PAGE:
Review: Do Not Say We Have Nothing

A beautiful, sorrowful novel that explores larger ideas about politics and art spanning three generations and two continents

Image Credit: Luis Vazquez/© Gulf News
Gulf News

Do Not Say We Have Nothing

By Madeleine Thien, W.W. Norton & Co, 480 pages, $27

If you are walking straight into a headwind, it is a triumph simply to keep yourself upright. Wittgenstein wrote about this with what looks like staggering foresight in 1930: that in a time of cultural impoverishment, “the strength of the individual is wasted through the overcoming of opposing forces & frictional resistances”.

This pointless dissipation of energy and talent perfectly describes the horrors that befell classical musicians during the Chinese Cultural Revolution. The music they loved was forbidden. Their instruments were destroyed. They were tortured and humiliated, accused of treachery and vanity and dispatched to work in the farms and factories of the hinterlands. Their virtues — their virtuosity — were brutally recast as moral weaknesses and a national threat.

The most they could do was protect whatever frail, ghostly sense of identity they still had. It drove many to suicide. And it wasn’t just artists who suffered. Keeping two sets of selves was unbearable for millions. As one of the characters rhetorically asks in “Do Not Say We Have Nothing”, a new novel by Madeleine Thien: “What was misfortune but the quality of existing as something, or someone else, inside?”

“Do Not Say We Have Nothing,” shortlisted this year for the Man Booker Prize, is Thien’s third novel. It is a beautiful, sorrowful work. The book impresses in many senses: it stamps the memory with an afterimage; it successfully explores larger ideas about politics and art (the mind is never still while reading it); it has the satisfying, epic sweep of a 19th-century Russian novel, spanning three generations and lapping up against the shores of two continents.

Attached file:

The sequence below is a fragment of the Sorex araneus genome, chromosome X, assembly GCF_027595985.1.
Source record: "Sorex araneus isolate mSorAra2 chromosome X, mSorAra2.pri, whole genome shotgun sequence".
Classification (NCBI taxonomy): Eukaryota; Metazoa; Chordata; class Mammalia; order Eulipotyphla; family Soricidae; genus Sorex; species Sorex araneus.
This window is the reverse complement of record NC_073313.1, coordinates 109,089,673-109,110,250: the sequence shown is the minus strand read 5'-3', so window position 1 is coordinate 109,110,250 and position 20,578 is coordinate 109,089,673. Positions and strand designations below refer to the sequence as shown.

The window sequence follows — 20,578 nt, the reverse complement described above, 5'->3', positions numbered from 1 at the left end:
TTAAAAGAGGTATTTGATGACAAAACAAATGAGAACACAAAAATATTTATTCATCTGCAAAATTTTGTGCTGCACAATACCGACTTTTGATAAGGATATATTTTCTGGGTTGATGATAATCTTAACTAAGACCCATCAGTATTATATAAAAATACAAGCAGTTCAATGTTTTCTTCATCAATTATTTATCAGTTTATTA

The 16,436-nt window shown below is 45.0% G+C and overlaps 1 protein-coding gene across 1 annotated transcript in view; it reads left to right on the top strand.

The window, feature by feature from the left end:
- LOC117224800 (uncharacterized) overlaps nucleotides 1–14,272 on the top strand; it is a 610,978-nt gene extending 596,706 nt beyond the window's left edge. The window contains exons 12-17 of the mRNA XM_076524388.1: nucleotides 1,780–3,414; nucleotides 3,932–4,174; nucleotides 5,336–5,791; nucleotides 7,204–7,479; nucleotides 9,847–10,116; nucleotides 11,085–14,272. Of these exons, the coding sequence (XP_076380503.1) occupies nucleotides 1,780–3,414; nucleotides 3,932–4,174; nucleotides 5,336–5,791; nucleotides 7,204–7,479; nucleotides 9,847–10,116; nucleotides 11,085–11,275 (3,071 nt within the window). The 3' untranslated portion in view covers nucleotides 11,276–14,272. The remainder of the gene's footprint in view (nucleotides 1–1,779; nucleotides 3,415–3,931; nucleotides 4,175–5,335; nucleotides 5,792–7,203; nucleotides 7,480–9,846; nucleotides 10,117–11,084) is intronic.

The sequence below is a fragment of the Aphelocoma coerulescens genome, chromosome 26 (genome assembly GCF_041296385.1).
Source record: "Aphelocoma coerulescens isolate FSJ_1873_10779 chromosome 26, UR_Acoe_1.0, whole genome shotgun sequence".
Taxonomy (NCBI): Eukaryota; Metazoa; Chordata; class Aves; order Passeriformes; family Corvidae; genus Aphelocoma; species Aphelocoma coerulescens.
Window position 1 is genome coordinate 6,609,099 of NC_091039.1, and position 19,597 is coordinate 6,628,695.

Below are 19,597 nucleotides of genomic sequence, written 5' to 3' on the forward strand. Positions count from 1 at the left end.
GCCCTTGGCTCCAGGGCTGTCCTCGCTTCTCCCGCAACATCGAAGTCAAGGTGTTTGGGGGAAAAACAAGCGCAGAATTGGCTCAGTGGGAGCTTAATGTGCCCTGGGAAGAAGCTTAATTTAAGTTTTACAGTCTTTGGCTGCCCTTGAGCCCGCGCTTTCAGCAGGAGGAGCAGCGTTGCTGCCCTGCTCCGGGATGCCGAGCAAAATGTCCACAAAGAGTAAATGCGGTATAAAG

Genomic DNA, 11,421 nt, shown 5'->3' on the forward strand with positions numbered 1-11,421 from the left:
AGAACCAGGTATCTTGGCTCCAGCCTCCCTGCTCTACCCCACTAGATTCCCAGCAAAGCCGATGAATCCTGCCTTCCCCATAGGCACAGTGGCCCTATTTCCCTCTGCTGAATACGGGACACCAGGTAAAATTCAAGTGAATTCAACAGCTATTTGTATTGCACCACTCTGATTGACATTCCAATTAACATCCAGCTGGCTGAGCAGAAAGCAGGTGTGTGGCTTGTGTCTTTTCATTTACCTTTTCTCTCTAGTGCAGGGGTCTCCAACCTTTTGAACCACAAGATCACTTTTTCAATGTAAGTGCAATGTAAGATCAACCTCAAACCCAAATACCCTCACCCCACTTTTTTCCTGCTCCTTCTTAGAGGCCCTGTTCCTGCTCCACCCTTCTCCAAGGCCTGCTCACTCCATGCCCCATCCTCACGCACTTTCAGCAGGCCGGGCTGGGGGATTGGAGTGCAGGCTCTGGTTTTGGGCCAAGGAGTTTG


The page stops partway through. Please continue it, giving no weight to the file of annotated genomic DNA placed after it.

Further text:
To give a sense of just how seductive Thien’s style is, here are the novel’s opening lines: “In a single year, my father left us twice. The first time, to end his marriage, and the second, when he took his own life.”

And so the story begins: Li-ling, whose English name is Marie, is a Chinese-Canadian mathematician recalling for us the mystery of her father’s sudden departure and suicide when she was 10 years old. The year was 1989, and his death roughly coincided with the massacre in Tiananmen Square, although he was in Hong Kong at the time. (He jumped from a ninth-floor window.) Two months later, Marie and her mother received a letter from a woman in China asking them to provide shelter for her daughter, Ai-ming, who had gotten in trouble during the demonstrations.

Marie and her mother were hardly selected at random. Ai-ming’s father, a composer named Sparrow, mentored Marie’s father, Kai, back in the 1960s, when they were at the Shanghai Conservatory of Music together. Kai had never spoken of this to his daughter. She knew her father had played piano for Mao Zedong, but her home did not even have a piano.

Slowly, Marie pieces together her father’s history and his country’s — through Ai-ming’s stories, through her own research and (most obliquely) through a series of notebooks found among Kai’s personal effects called the Book of Records, a piecemeal novel that was copied, amended and updated each time it came into the possession of another steward. The radical, forbidden book was passed along in secret, generally to “resistance fighters, spies and dreamers”, always embedded with clues about that particular person’s circumstances and whereabouts.